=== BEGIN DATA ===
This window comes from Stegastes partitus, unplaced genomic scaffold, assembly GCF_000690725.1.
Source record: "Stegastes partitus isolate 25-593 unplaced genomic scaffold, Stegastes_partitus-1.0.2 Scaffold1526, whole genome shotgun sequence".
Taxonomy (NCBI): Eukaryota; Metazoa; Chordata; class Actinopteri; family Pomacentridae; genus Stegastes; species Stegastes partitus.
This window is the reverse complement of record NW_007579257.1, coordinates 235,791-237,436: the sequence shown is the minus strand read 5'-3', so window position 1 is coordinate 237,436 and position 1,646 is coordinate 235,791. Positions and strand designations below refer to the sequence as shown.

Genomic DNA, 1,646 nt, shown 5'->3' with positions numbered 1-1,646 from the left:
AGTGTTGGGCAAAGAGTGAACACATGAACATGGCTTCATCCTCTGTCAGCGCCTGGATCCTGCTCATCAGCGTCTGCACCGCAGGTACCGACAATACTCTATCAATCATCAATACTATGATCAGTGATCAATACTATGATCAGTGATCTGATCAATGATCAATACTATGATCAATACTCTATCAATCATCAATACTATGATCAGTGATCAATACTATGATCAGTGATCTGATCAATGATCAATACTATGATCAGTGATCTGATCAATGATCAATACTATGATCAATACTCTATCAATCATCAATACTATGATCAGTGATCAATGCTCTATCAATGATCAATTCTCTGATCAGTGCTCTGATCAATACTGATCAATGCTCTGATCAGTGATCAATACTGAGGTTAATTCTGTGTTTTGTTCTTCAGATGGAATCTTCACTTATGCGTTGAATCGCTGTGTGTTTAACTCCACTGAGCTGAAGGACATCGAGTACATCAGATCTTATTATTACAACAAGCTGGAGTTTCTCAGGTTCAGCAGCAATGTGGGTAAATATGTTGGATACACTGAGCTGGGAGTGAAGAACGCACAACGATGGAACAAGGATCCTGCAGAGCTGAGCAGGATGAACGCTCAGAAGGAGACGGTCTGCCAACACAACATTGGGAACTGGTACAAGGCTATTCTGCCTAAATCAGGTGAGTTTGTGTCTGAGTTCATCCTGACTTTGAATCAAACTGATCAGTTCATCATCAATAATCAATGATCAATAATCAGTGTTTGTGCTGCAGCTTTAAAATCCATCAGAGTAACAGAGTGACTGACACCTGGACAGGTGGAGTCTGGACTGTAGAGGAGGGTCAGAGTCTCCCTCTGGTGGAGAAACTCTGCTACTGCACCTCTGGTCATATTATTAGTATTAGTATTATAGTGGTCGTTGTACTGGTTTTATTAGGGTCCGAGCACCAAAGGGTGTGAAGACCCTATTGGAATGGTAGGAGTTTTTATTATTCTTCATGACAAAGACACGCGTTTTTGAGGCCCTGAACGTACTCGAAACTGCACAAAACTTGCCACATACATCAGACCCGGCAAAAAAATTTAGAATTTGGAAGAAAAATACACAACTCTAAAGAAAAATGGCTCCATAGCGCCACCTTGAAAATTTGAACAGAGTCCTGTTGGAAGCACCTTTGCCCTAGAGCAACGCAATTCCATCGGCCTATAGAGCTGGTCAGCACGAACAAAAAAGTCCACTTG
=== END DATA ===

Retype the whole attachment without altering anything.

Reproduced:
This window comes from Stegastes partitus, unplaced genomic scaffold, assembly GCF_000690725.1.
Source record: "Stegastes partitus isolate 25-593 unplaced genomic scaffold, Stegastes_partitus-1.0.2 Scaffold1526, whole genome shotgun sequence".
Taxonomy (NCBI): Eukaryota; Metazoa; Chordata; class Actinopteri; family Pomacentridae; genus Stegastes; species Stegastes partitus.
This window is the reverse complement of record NW_007579257.1, coordinates 235,791-237,436: the sequence shown is the minus strand read 5'-3', so window position 1 is coordinate 237,436 and position 1,646 is coordinate 235,791. Positions and strand designations below refer to the sequence as shown.

Genomic DNA, 1,646 nt, shown 5'->3' with positions numbered 1-1,646 from the left:
AGTGTTGGGCAAAGAGTGAACACATGAACATGGCTTCATCCTCTGTCAGCGCCTGGATCCTGCTCATCAGCGTCTGCACCGCAGGTACCGACAATACTCTATCAATCATCAATACTATGATCAGTGATCAATACTATGATCAGTGATCTGATCAATGATCAATACTATGATCAATACTCTATCAATCATCAATACTATGATCAGTGATCAATACTATGATCAGTGATCTGATCAATGATCAATACTATGATCAGTGATCTGATCAATGATCAATACTATGATCAATACTCTATCAATCATCAATACTATGATCAGTGATCAATGCTCTATCAATGATCAATTCTCTGATCAGTGCTCTGATCAATACTGATCAATGCTCTGATCAGTGATCAATACTGAGGTTAATTCTGTGTTTTGTTCTTCAGATGGAATCTTCACTTATGCGTTGAATCGCTGTGTGTTTAACTCCACTGAGCTGAAGGACATCGAGTACATCAGATCTTATTATTACAACAAGCTGGAGTTTCTCAGGTTCAGCAGCAATGTGGGTAAATATGTTGGATACACTGAGCTGGGAGTGAAGAACGCACAACGATGGAACAAGGATCCTGCAGAGCTGAGCAGGATGAACGCTCAGAAGGAGACGGTCTGCCAACACAACATTGGGAACTGGTACAAGGCTATTCTGCCTAAATCAGGTGAGTTTGTGTCTGAGTTCATCCTGACTTTGAATCAAACTGATCAGTTCATCATCAATAATCAATGATCAATAATCAGTGTTTGTGCTGCAGCTTTAAAATCCATCAGAGTAACAGAGTGACTGACACCTGGACAGGTGGAGTCTGGACTGTAGAGGAGGGTCAGAGTCTCCCTCTGGTGGAGAAACTCTGCTACTGCACCTCTGGTCATATTATTAGTATTAGTATTATAGTGGTCGTTGTACTGGTTTTATTAGGGTCCGAGCACCAAAGGGTGTGAAGACCCTATTGGAATGGTAGGAGTTTTTATTATTCTTCATGACAAAGACACGCGTTTTTGAGGCCCTGAACGTACTCGAAACTGCACAAAACTTGCCACATACATCAGACCCGGCAAAAAAATTTAGAATTTGGAAGAAAAATACACAACTCTAAAGAAAAATGGCTCCATAGCGCCACCTTGAAAATTTGAACAGAGTCCTGTTGGAAGCACCTTTGCCCTAGAGCAACGCAATTCCATCGGCCTATAGAGCTGGTCAGCACGAACAAAAAAGTCCACTTG